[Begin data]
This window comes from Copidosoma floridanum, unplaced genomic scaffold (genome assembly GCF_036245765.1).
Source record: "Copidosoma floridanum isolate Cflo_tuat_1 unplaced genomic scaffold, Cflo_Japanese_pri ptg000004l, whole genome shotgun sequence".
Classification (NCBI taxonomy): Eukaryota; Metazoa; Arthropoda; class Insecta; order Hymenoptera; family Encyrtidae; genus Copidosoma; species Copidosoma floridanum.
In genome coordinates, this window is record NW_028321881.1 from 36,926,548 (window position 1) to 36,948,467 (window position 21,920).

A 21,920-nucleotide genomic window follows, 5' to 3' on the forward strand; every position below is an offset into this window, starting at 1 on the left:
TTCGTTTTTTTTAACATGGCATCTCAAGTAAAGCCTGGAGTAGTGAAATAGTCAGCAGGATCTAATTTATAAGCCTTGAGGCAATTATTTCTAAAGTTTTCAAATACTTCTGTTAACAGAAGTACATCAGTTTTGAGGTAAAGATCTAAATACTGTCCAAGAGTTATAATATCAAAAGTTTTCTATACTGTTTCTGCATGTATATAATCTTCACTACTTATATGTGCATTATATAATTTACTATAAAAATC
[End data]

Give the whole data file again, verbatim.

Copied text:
This window comes from Copidosoma floridanum, unplaced genomic scaffold (genome assembly GCF_036245765.1).
Source record: "Copidosoma floridanum isolate Cflo_tuat_1 unplaced genomic scaffold, Cflo_Japanese_pri ptg000004l, whole genome shotgun sequence".
Classification (NCBI taxonomy): Eukaryota; Metazoa; Arthropoda; class Insecta; order Hymenoptera; family Encyrtidae; genus Copidosoma; species Copidosoma floridanum.
In genome coordinates, this window is record NW_028321881.1 from 36,926,548 (window position 1) to 36,948,467 (window position 21,920).

A 21,920-nucleotide genomic window follows, 5' to 3' on the forward strand; every position below is an offset into this window, starting at 1 on the left:
TTCGTTTTTTTTAACATGGCATCTCAAGTAAAGCCTGGAGTAGTGAAATAGTCAGCAGGATCTAATTTATAAGCCTTGAGGCAATTATTTCTAAAGTTTTCAAATACTTCTGTTAACAGAAGTACATCAGTTTTGAGGTAAAGATCTAAATACTGTCCAAGAGTTATAATATCAAAAGTTTTCTATACTGTTTCTGCATGTATATAATCTTCACTACTTATATGTGCATTATATAATTTACTATAAAAATC